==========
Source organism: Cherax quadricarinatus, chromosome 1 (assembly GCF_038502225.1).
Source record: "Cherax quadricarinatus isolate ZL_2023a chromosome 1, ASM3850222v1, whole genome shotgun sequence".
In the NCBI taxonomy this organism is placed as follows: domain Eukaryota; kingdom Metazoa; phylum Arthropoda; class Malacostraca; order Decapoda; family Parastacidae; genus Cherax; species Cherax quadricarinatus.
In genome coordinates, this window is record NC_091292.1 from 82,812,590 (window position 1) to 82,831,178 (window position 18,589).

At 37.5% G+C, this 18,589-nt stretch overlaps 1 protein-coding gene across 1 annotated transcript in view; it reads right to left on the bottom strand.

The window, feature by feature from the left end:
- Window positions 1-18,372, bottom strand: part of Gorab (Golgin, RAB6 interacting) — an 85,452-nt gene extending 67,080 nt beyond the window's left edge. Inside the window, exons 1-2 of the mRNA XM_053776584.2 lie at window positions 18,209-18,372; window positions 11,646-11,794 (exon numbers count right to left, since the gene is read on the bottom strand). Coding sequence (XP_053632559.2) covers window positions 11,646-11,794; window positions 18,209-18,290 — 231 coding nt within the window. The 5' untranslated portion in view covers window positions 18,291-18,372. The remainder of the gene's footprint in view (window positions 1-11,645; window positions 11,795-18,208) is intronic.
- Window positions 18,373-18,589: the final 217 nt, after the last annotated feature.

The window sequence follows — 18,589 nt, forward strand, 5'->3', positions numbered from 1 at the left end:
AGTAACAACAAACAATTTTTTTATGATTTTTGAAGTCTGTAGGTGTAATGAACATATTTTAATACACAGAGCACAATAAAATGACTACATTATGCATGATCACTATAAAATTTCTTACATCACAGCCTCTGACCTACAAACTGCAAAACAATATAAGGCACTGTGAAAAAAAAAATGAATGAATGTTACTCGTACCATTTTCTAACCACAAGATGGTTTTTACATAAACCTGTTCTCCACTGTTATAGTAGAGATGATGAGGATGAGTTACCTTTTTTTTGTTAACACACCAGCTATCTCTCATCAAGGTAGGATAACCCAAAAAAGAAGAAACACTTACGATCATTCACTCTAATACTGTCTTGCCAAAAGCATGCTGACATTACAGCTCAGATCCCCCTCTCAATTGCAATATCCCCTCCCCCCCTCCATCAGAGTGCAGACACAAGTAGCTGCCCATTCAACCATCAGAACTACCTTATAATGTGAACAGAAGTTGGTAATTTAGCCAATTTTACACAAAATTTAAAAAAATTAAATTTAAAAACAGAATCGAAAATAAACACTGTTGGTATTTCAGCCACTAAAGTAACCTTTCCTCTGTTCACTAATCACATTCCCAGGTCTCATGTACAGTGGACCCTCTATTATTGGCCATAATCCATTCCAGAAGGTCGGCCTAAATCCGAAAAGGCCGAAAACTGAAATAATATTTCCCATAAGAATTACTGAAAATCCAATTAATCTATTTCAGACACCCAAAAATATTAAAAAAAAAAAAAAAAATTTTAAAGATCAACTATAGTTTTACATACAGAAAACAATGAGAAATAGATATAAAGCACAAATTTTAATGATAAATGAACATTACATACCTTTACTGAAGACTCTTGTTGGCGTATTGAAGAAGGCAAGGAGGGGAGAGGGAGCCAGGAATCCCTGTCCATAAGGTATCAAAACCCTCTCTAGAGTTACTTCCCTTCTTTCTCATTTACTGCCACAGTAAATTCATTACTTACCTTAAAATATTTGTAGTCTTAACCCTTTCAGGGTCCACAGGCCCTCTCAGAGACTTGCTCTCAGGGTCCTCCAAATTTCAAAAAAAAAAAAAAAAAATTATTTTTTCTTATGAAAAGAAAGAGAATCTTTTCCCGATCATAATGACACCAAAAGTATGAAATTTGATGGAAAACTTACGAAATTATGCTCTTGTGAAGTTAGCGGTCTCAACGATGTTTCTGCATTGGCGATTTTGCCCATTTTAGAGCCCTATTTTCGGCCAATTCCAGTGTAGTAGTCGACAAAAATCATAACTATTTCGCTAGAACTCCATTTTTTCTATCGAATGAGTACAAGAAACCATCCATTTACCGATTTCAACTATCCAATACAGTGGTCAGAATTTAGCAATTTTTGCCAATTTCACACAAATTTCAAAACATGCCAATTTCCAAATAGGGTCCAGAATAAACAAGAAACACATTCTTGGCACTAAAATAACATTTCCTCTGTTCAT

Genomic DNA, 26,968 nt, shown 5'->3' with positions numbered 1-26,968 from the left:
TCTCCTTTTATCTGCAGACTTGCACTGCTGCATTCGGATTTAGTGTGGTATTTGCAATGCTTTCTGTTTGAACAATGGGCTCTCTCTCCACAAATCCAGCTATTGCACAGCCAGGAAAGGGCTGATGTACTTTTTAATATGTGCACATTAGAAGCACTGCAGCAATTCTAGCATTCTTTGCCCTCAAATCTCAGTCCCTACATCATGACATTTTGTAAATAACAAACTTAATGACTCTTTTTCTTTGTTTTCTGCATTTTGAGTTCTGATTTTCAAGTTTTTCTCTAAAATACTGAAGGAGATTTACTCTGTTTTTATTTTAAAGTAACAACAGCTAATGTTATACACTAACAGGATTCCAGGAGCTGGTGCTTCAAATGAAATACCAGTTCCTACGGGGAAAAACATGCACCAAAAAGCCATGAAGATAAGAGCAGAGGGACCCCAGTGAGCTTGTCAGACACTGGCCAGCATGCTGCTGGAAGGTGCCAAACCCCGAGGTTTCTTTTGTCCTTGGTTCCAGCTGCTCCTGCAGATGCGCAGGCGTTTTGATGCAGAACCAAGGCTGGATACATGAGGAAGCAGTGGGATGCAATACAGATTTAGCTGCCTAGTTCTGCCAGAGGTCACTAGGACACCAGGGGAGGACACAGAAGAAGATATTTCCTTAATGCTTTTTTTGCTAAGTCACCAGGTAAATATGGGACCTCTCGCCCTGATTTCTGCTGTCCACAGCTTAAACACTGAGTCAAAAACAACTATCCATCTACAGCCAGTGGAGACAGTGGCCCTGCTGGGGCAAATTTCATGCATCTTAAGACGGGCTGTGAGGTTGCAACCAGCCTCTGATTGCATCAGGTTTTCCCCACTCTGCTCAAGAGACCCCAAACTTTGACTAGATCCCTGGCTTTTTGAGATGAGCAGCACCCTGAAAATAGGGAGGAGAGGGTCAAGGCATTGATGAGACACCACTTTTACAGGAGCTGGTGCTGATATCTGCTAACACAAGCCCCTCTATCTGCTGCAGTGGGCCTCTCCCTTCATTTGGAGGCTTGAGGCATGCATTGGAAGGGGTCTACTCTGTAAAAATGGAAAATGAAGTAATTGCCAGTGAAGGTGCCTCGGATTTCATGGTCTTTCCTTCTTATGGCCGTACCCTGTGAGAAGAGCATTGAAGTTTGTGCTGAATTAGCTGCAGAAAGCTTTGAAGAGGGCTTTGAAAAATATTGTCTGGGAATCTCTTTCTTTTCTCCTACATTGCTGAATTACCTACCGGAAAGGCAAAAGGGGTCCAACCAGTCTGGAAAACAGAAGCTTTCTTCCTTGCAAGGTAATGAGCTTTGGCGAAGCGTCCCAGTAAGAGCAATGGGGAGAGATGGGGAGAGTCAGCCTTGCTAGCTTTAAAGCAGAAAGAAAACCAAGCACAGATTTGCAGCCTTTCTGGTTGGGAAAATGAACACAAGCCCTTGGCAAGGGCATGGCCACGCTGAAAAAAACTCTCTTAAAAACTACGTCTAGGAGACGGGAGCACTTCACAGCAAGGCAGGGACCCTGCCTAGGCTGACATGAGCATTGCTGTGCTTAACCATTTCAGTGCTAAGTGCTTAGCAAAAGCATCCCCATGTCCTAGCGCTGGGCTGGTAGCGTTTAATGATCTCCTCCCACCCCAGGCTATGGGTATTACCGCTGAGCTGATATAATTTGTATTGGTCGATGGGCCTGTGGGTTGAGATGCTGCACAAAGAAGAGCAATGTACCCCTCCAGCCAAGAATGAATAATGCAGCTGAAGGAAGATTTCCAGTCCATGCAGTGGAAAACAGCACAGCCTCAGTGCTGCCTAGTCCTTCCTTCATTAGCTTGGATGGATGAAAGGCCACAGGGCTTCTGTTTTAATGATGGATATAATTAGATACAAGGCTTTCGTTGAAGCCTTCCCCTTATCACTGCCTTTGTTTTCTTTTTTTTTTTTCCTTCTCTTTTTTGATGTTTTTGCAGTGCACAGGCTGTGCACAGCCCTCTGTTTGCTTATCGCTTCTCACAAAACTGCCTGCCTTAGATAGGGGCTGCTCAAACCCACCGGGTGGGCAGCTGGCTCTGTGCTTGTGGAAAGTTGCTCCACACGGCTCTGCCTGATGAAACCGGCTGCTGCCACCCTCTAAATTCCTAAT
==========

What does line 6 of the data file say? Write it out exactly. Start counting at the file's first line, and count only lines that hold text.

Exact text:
The window, feature by feature from the left end: